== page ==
Michael grew up in Shelbyville, Illinois, and enlisted in the Army in 2009. Assigned to C-Co, 2-30 Infantry, 4th Brigade Combat Team, 10th Mountain Division, he deployed to Afghanistan in 2010. He had been there nearly a year when his unit came under mortar fire in the Tengi Valley. An 82 mm mortar round landed five feet from Michael, the corner of a Hesco barrier he was near shielding him enough to save his life.
“I didn’t know that I’d been hit and when I went to get up, my arm just shattered. That’s when I knew I was in trouble. It’s a weird thing what goes through your mind, though. I remember trying really hard not to say anything stupid because if I survived this, I knew I’d hear it again … I was trying to be all cool,” Michael remembered.
The blast shredded Michael’s left arm and leg and “rung [his] bell pretty hard. He was medevaced to Bagram, then to Landstuhl and eventually to the United States, where he landed on Sept. 11, 2011. He was was medically retired from the Army in 2013; it was during his recovery that Michael took up mountain biking to strengthen his grip and was offered the chance ride with Bush.
He has since volunteered at Bush’s ranch and traveled to promote the exhibit, including the trip to Washington — his first ever to the nation’s capital.
He is quick to defend the man who sent U.S. troops to Afghanistan and Iraq, a president who continues to be controversial, even in his artwork, which has been described by some critics as atonement for launching the nation’s longest war.
Michael disagrees with that assessment.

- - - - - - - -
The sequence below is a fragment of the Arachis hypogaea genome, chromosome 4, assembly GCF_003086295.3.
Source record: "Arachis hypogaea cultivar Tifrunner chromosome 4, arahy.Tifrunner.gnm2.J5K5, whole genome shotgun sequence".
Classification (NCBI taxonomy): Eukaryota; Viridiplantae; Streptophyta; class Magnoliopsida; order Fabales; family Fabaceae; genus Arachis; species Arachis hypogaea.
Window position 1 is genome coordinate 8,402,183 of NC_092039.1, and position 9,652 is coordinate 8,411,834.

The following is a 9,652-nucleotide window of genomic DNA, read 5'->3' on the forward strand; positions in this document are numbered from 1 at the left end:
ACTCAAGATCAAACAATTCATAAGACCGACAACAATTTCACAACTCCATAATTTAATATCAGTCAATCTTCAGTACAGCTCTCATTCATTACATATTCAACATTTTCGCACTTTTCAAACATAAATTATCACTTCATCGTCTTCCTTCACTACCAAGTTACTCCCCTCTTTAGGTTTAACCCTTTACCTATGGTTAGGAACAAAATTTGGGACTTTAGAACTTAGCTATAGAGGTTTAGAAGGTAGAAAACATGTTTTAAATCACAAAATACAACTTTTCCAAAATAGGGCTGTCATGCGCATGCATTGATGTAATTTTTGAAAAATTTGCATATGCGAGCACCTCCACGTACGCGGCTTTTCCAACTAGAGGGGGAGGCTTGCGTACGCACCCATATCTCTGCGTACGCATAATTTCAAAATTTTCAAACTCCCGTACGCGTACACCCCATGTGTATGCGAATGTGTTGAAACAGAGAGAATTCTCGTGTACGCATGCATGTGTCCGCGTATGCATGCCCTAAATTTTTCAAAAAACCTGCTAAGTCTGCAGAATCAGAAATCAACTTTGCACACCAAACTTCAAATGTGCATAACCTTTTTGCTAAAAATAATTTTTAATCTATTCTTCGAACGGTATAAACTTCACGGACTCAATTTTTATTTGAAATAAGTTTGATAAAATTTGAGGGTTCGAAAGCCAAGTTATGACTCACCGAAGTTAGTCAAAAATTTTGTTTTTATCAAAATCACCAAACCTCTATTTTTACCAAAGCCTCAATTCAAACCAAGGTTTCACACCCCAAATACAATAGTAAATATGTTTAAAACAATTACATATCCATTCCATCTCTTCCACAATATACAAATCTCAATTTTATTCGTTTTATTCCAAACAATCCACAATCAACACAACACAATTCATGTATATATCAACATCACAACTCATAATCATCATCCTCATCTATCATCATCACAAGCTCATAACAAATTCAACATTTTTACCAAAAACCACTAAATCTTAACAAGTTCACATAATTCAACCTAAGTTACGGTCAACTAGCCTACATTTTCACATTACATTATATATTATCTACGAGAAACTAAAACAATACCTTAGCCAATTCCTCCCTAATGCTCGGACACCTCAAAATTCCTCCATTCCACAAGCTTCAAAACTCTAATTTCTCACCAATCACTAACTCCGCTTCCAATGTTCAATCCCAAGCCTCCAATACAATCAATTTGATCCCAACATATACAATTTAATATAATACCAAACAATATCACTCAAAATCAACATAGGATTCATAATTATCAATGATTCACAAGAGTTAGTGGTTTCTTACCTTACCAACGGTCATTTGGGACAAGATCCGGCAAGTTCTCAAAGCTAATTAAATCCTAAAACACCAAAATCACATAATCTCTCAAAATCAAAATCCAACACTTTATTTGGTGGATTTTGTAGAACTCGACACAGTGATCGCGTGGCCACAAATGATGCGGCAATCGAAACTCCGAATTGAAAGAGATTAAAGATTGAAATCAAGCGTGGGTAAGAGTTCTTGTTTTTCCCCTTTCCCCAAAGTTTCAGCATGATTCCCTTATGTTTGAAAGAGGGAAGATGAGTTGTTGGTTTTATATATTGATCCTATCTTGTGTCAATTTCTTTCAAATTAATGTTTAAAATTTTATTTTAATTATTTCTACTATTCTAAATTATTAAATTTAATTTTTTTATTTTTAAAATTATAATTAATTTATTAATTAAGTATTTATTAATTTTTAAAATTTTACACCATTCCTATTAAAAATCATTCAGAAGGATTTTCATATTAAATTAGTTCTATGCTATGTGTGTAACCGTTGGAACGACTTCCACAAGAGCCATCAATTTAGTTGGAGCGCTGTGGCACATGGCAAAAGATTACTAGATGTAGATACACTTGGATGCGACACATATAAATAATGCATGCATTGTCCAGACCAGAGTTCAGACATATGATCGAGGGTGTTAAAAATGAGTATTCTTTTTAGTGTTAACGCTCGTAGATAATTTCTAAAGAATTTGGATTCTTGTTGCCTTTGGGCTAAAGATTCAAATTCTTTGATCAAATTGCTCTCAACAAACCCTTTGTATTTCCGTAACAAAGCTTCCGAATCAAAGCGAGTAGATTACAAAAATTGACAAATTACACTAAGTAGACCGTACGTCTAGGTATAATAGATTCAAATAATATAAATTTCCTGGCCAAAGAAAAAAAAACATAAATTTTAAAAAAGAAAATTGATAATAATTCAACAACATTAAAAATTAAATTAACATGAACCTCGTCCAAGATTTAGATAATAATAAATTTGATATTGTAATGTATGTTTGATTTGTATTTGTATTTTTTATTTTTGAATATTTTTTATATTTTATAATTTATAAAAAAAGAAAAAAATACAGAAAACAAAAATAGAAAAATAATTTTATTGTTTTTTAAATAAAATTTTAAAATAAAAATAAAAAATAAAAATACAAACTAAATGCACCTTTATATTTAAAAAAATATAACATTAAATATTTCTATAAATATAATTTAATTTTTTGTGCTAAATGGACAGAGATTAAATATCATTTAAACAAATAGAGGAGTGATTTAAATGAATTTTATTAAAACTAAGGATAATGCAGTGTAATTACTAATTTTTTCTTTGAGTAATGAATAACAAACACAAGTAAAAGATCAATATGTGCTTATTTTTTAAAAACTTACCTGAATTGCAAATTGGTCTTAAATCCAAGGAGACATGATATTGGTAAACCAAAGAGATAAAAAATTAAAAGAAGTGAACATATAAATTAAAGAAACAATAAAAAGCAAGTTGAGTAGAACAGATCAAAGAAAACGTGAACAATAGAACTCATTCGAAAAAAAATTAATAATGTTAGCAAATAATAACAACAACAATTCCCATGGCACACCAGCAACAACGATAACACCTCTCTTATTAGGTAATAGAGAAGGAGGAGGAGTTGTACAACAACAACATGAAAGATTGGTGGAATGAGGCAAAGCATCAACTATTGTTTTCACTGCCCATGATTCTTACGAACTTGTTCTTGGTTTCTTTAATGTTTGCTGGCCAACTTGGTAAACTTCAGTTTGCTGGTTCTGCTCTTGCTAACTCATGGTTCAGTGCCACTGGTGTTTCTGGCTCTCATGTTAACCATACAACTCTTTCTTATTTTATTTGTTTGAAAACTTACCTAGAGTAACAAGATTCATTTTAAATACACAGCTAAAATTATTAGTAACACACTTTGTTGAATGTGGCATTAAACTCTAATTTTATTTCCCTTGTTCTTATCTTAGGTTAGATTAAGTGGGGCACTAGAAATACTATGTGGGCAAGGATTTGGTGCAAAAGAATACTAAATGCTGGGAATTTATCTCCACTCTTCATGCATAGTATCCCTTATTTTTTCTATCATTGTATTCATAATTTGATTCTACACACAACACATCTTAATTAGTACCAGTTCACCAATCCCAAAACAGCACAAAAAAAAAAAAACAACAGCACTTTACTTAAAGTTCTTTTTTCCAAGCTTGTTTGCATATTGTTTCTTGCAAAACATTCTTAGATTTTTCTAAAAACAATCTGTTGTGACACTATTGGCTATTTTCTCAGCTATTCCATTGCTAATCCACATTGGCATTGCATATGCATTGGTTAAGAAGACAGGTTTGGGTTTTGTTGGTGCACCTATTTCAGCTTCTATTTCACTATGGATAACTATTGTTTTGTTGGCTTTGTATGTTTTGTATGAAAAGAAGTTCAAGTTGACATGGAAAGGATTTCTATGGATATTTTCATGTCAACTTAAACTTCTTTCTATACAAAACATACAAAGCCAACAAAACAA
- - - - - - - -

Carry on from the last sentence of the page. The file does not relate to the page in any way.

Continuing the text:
“It’s not that he’s guilty. He happened to be commander in chief on 9/11. He cares very deeply for veterans and wants to recognize the service and the sacrifice of the force, an all-volunteer force,” Michael said.
Retired Marine Staff Sgt. Timothy Brown, a former explosive ordinance disposal technician who lost his legs and right arm to a secondary improvised explosive device while disarming a primary IED in Afghanistan, is another of the 96 men and two women featured in Bush’s art.
He participated in the W100K in 2013 using a hand-cycle and later found out Bush had painted him. “I am pretty honored by the results … it was made by a president, I don’t care if it was a stick figure!” said Brown during the opening reception.
The former service member who is now studying management and marketing at Georgetown University described Bush’s portrait project as “pretty cool.”
“It’s so unique to see a president connect so directly with the men and women that bore the burden of these decisions. That burden is not lost on him. He is very well aware of it,” Brown said. “All of us mean something to him.”
Bush’s book on the paintings went to No. 1 on the New York Times nonfiction bestseller list when it was introduced in 2017 and it continues to be a top seller on Amazon. All sales proceeds go toward veterans transition and leadership programs sponsored by his institute’s Military Service Initiative.
Timed tickets to Portraits of Courage at the Kennedy Center are available for free. The show runs through Nov. 15.
“We are excited for the D.C. community to tour the exhibit and learn more about the issues our nation’s veterans face in their transition from military to civilian life,” said Kenneth Hersh, president and chief executive officer of the George W. Bush Presidential Center.
Patricia Kime is a senior writer covering military and veterans health care, medicine and personnel issues.